Concluding Rosemary Pemberton’s research on the Read family and The Salisbury Museum in the Nineteenth Century.
Moving on to the three sons mentioned in the museum’s Minute Books, the third son George Sydney Read was born in The Close in 1824. He won a scholarship to Oxford at the age of 16 and was appointed a Professor of Logic and Metaphysics in Cork in 1849. In 1858 he became a barrister in London. At the time the museum opened he gave his address as ‘The Close’ where he was living with his sister. His name as G.S. or Sydney appears in some museum committee attendance records and he was appointed joint Honorary Curator of Numismatics. He spent some of his retirement in St Ann Street and, though he died in Surbiton in 1904, his funeral was held in St Edmund’s Church.
The second son Charles John was born in 1820, shortly after the family moved to Salisbury. He was present at the first meeting of the ‘Relic Fund’ in April 1860 that was charged with setting up the new museum and continued to serve on its committee. He volunteered to be present on a rota with three others during the hours the museum was open. A newspaper cutting of 1862 attached to the first Minute Book and reporting on the first year of its operation, states he was one of those ‘whose specimens constitute the greater part of the collection’. Current museum records indicate he donated a number of flint tools from the locality as well as loaning/donating ceramic pieces.
In 1885 he wrote a paper for the Wiltshire Archaeological and Natural History Society (WANHS) on flints from Bemerton and Milford Hill.
On August 17th 1870 he wrote to the Salisbury and Winchester Journal quoting from an eighteenth- century book on Stonehenge written by the famous Bath architect John Wood the Elder (Choir Gaure, vulgarly called Stonehenge 1747) that posited the edifice had never been completed. Charles then stated he had never come across this idea and recommended this be discussed at the WANHS meeting of the following month.
According to the censuses between 1851 and 1881 he was a lodger in The Close Porter’s house (just to the north of The Matron’s College) or lived in St Thomas’s Square and latterly with his brother Raphael, also in The Close. He earned his living as a Professor of Music having trained at the Royal Academy in London where he taught piano. (See Nineteenth and Twentieth Century Harpists by W M Govea.)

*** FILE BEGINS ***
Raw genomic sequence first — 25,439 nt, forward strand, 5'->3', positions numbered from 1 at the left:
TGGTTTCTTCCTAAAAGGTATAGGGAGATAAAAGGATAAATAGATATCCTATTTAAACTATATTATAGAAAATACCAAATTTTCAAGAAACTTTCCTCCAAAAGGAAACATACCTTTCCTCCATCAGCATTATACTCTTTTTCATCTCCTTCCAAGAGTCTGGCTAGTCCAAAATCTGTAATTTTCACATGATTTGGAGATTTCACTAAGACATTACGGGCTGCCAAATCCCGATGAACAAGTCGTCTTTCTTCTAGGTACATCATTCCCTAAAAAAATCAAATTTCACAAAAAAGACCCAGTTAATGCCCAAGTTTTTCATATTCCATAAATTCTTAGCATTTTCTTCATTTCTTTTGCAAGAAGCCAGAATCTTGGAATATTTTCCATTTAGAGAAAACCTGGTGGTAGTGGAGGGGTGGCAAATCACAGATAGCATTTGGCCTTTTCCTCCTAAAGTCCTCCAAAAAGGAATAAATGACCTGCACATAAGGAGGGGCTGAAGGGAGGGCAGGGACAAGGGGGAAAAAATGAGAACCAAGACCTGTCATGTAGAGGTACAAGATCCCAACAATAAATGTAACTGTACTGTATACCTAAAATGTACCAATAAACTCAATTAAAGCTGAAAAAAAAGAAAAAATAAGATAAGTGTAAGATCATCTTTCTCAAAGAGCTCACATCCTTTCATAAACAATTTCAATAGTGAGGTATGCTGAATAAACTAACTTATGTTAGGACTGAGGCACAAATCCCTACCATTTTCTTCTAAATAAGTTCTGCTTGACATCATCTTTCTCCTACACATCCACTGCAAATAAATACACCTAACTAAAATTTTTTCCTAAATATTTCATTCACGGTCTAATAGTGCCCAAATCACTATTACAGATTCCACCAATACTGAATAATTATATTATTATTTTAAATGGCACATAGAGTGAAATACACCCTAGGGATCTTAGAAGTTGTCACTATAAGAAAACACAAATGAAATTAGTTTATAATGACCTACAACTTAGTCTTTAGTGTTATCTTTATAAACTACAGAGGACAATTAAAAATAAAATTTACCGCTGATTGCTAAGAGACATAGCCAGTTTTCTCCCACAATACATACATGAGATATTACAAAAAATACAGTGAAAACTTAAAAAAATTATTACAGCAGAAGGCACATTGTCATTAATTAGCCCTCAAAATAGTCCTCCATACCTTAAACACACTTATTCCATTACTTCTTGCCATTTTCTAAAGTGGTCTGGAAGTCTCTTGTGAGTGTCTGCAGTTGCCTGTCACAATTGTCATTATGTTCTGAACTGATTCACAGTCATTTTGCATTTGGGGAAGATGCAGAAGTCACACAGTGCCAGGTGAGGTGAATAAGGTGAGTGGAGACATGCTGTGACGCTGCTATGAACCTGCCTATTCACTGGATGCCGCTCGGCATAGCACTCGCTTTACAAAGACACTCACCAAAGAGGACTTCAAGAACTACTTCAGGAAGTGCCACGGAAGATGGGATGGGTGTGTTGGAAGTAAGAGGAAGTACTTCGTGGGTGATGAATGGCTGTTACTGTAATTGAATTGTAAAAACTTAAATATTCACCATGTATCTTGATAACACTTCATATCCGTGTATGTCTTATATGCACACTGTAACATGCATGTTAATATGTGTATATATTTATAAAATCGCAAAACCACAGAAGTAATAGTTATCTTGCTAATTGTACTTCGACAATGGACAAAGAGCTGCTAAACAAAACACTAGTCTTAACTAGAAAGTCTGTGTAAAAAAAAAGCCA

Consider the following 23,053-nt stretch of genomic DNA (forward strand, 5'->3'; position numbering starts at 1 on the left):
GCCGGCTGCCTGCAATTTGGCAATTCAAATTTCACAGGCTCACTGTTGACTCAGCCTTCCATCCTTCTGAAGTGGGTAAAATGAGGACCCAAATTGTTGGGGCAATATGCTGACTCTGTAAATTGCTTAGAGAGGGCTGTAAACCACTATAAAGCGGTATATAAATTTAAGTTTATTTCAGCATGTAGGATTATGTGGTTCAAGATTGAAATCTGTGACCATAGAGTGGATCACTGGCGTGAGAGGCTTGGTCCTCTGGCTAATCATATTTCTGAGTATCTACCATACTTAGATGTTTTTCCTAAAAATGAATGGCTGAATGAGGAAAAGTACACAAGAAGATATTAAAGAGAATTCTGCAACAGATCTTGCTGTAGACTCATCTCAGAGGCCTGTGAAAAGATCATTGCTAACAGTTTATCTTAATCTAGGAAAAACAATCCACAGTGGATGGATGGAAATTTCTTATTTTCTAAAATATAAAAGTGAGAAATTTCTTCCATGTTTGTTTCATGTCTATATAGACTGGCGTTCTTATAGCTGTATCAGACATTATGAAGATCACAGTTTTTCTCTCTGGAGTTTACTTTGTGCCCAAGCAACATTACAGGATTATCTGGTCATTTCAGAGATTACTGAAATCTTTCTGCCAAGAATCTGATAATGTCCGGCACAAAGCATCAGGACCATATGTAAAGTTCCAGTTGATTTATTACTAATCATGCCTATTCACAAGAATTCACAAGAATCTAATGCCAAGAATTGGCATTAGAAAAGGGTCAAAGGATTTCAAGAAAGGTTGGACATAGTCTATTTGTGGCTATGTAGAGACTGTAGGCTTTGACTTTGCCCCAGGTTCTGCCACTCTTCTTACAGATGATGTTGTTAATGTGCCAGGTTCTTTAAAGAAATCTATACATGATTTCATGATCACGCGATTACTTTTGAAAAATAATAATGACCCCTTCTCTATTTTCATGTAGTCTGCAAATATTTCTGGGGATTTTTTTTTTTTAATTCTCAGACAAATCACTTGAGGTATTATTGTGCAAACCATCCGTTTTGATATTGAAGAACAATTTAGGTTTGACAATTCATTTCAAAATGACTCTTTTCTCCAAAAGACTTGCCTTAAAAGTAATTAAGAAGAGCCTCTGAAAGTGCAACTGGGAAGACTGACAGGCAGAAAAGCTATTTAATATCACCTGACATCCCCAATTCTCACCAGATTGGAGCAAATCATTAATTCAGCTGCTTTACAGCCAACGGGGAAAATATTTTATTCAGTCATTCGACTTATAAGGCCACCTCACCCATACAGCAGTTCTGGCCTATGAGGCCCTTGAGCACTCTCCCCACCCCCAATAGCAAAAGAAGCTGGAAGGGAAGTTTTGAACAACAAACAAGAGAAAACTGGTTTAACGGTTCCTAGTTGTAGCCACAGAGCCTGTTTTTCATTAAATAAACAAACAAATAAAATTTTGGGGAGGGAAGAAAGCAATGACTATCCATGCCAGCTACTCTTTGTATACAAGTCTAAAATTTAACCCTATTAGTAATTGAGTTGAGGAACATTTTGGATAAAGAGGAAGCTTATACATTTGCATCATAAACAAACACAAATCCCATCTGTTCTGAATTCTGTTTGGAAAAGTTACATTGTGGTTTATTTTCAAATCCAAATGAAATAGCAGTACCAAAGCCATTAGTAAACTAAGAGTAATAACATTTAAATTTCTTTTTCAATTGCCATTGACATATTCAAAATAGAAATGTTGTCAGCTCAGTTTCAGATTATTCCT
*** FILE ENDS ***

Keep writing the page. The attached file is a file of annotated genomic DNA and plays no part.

Among his pupils in Salisbury were two men, Dr C W Pearce and T E Aylward who went on to become distinguished organists. The Musical Times of 1 March 1864 notes that he directed ‘A grand miscellaneous concert of vocal and instrumental music at the Assembly-rooms’ where he gave a pianoforte solo.
The Salisbury and Winchester Journal of 3 October 1853 advertises his publication the ‘Parochial Psalmist’, an arrangement of hymns and psalms for four voices accompanied by organ or piano. He also composed, as The Musical World (Vol 16.1841) reports that he played a movement of his pianoforte concerto at the Royal Academy. It is also known that he owned a violin made by one of Benjamin Bank’s sons (See British Violin Makers. W M Morris)
He died on 26 June 1891 in the Fisherton Asylum.
Salisbury Museum Minute Books – 1866 above and 1860 below.
From the Musical Times. 1 March 1864
The artist’s eldest son Raphael Woolman (b.1819) possibly led the most adventurous life and was the only one of the siblings who did not marry.